The Breath of God (John 20:22)

(This post was inspired from Sunday’s sermon at my church, so credit where credit’s due…)

There’s a moment in John chapter 20, not long after the resurrection when Jesus appears to his disciples and, after the initial joy of realising that this isn’t a hallucination and that Jesus really is back, the disciples are commissioned to continue the work Jesus was doing on Earth.

And, in order to empower this motley bunch of scared and confused fishermen and tax collectors, Jesus promises the Holy Spirit. In doing so, he breathes on them.

This is odd.

I mean, breathing on someone really isn’t the done thing, is it? It’s not polite.

And yet, biblically speaking, it’s a physical metaphor for something a lot deeper than Jesus sorting out his succession planning. Go back to the first time you hear of someone in the Bible breathing on someone else.

It’s way back in Genesis chapter 2. The moment in which God creates man, Adam, and breathes into his nostrils the breath of life. Is there a connection with Jesus’s breathing on the disciples? The act seems too deliberate for it not to be symbolic and here in John we have a story of new life – Jesus resurrected, the disciples scared and scattered but now coming back together and being restored and empowered to start the early church. This is the Easter story after all, a story of new life, and so a link to the creation makes sense.

It’s also a moment of foreshadowing, an advance echo of what’s going to happen at Pentecost. There the Holy Spirit turns up in power, filling the disciples and manifesting as fire and the sound of a rushing wind. And that’s important, because the idea of wind, breath, in connection with God is important. Because that’s his name, one of them at least.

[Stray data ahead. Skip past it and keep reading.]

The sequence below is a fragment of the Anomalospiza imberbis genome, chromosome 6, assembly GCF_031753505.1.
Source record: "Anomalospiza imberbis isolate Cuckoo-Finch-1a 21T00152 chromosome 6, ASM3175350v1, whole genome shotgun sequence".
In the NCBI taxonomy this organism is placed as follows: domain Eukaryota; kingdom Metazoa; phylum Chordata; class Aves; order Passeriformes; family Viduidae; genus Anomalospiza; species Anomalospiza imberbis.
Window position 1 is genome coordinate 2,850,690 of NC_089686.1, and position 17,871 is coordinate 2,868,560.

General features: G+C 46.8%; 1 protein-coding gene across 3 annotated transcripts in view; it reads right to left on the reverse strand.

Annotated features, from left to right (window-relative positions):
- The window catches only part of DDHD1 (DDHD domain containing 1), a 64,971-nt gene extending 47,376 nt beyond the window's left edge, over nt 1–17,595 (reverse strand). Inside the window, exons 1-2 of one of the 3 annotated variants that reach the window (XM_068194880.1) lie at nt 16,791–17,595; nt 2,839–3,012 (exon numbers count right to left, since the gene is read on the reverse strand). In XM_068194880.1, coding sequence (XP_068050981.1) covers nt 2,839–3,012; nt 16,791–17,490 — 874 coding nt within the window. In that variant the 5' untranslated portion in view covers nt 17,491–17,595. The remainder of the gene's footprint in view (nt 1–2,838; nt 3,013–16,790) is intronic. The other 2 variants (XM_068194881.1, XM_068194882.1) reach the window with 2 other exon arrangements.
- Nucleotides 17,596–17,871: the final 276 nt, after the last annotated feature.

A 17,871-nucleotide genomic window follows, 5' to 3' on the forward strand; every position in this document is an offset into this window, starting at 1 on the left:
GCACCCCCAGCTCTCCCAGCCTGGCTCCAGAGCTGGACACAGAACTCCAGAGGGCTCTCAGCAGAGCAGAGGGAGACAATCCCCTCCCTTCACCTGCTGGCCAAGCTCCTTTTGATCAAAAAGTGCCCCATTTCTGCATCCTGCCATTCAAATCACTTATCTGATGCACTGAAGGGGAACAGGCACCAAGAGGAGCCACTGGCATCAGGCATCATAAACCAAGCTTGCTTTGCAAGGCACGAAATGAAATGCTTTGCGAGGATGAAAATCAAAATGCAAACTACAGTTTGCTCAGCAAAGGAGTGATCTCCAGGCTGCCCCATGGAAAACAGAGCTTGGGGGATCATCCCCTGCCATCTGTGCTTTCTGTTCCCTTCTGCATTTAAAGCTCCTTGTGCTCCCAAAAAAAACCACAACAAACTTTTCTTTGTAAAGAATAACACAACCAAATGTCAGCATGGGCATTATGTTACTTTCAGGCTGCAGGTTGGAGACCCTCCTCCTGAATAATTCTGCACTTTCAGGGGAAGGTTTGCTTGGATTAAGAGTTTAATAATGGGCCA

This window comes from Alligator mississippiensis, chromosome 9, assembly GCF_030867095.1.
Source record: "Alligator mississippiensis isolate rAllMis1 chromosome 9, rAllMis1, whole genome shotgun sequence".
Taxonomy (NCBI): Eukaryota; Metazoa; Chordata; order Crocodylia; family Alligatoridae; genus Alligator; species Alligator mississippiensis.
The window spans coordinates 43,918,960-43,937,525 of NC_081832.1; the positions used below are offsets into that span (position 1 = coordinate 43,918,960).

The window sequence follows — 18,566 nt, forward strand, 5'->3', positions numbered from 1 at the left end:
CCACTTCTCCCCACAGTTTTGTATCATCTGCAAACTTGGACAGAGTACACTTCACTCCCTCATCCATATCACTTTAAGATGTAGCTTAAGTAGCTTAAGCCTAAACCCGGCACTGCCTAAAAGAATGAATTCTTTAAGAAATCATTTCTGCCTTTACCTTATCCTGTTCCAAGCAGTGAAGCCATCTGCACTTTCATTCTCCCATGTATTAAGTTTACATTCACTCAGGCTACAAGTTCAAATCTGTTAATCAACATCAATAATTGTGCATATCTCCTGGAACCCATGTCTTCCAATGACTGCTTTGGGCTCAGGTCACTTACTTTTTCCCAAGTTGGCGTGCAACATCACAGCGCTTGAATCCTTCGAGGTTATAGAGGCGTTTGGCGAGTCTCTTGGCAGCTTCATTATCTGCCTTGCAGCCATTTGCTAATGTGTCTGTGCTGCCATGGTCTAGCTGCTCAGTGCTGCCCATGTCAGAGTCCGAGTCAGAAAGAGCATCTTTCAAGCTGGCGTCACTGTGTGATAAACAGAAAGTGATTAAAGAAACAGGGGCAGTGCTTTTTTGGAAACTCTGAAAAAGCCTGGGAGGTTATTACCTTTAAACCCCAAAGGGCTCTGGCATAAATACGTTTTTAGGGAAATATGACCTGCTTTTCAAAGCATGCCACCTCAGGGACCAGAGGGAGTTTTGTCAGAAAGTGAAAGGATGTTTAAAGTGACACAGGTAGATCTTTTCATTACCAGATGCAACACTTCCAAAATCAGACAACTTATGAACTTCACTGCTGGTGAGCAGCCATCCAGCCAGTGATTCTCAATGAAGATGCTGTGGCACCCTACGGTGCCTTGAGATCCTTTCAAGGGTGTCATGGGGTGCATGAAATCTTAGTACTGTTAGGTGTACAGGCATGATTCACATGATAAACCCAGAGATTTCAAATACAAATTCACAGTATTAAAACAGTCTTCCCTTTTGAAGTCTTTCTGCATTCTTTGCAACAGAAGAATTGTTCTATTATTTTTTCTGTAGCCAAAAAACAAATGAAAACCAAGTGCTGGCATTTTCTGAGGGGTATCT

Ruach – the Hebrew for wind, breath, spirit – is a theme that runs throughout the Old Testament. It’s right there at the beginning, in Genesis 1, with the Spirit hovering over the waters, again linking the concept of breath and spirit with creation. It implies empowerment too, which also ties in with the commissioning of the disciples. But it’s also, at three points, a name for the Holy Spirit himself – Ruach Hakodesh. Look at Psalm 51:11 (“Do not cast me from your presence or take your Holy Spirit from me”) and Isaiah 63:11 (“Where is he who set his Holy Spirit among them?”)

In those cases it echoes something else John records in his gospel, a moment in chapter 14 where Jesus tells the disciples that he won’t always be with them, but they won’t be alone – the Holy Spirit will be with them. This is straight after he tells them that they’ll do greater things than he did… Which is what he’s commissioning them to do in chapter 20. Again, the presence of God is key.

Through a divine wind, breath, Holy Spirit, God gives himself to his people. He’s not distant, sat on a cloud and smiting royally, he’s within us, alongside us. This is something that runs throughout the Bible – God’s breath, Spirit, yes, but also the Shekinah glory in the Temple and the incarnation of Jesus himself (Immanuel, God with us, as Matthew put it). The point is clear – God is with us. In so many ways, he’s with us.

And so Jesus breathing on the disciples isn’t really a weird thing to do. It’s a promise of something amazing still to come, a confirmation that God will always be with them – and, by extension, always with us. It’s a quiet moment in John’s gospel, but its implications are immense:








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